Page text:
Mirror of Justice

A blog dedicated to the development of Catholic legal theory.
Affiliated with the Program on Church, State & Society at Notre Dame Law School.

Monday, May 19, 2008

Why should a Catholic vote against same-sex marriage (in 2038)?

I've been listening to conservative talk radio again, and after hearing another caller announce his plan to move out of California so his marriage is not associated with what the California Supreme Court hath wrought, it can be hard to keep sight of the line where reasonable argument ends and irrational prejudice begins.  I'm trying to separate out the various strands of opposition to the ruling.  I understand (and am highly sympathetic to) the democratic legitimacy argument, so let's put that to the side for now.  Let's flash forward in time.

Imagine it's the year 2038.  Same-sex marriage has been legalized by a combination of judicial rulings and legislation in every state except Kansas, and now Kansas voters face a referendum on the issue.  Let's assume, for the sake of this exercise, that many studies conducted over the previous 30 years have established, to a reasonable degree of certainty, that:

  • children raised in households headed by same-sex couples are indistinguishable from children raised in traditional households in terms of emotional and intellectual development, rates of physical and sexual abuse, self-esteem, and other measures of well-being;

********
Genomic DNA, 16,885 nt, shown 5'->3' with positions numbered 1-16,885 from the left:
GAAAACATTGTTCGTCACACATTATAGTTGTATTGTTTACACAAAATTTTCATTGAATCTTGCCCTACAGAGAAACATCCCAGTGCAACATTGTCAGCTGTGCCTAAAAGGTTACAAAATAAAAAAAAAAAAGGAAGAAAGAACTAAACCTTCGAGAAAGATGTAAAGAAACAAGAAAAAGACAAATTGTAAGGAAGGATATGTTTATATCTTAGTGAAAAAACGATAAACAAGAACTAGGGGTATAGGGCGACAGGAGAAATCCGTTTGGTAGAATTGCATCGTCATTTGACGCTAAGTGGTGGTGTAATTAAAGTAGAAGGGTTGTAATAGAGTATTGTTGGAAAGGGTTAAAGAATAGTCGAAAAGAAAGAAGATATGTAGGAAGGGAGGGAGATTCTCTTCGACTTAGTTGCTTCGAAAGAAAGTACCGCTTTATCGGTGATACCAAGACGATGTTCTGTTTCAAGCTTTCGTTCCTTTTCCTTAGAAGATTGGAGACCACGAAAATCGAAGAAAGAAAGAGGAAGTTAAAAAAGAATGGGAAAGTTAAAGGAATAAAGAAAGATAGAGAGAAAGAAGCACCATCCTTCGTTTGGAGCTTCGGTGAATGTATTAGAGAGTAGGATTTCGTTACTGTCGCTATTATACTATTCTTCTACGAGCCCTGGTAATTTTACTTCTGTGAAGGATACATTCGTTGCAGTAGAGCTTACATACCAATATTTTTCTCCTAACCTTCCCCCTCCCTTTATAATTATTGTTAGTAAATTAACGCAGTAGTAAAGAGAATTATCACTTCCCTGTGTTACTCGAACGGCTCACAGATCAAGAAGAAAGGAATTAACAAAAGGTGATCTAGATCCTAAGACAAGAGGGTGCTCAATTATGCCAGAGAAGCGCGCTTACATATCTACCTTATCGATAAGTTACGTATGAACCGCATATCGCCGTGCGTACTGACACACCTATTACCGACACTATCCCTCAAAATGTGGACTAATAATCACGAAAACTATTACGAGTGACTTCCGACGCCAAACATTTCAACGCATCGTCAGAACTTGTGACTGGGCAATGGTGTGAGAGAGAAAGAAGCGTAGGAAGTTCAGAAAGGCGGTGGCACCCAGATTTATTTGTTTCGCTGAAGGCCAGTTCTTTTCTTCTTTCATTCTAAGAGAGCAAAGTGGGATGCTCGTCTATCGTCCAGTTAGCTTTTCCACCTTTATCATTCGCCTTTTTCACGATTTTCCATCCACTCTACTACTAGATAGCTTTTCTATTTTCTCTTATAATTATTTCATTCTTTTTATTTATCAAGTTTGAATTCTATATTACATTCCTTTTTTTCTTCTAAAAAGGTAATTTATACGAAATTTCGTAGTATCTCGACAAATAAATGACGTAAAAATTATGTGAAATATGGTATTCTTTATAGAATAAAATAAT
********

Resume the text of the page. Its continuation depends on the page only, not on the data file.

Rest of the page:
• children raised in households headed by same-sex couples are no more likely to exhibit same-gender attraction than the general population is, and that the overall percentage of gays and lesbians in society has remained fairly constant;
  • rates of sexual promiscuity among gays and lesbians have been reduced in states legalizing same-sex marriage, and rates of committed, monogamous relationships have correspondingly increased in the GLBT community;
  • marriage and divorce rates in the general population have not been impacted by the legalization of same-sex marriage;
  • state legislatures and courts legalizing same-sex marriage have uniformly rejected calls to extend the concept of marriage to encompass multiple partners.

These are big assumptions, I realize.  But if the experience of same-sex marriage ends up eviscerating the usual consequentialist arguments against same-sex marriage, what are the reasons why the Catholic voter in Kansas should reject same-sex marriage?  Is the ontological argument the only fall-back?  If so, what does that ontological argument look like -- given ancient societies' embrace of polygamy and 2038 America's apparently successful embrace of same-sex marriage -- and why should a Catholic voter find it persuasive?  Does it come down to Church authority, or is there something else?

UPDATE: Just to be clear, I'm not asking why the Catholic voter should support the Church's understanding of marriage.  I'm asking why the Catholic voter should vote to extend the Church's understanding of marriage to the entire society through the civil law, assuming the state of knowledge as it might exist in 2038. 


Vischer, Rob | Permalink

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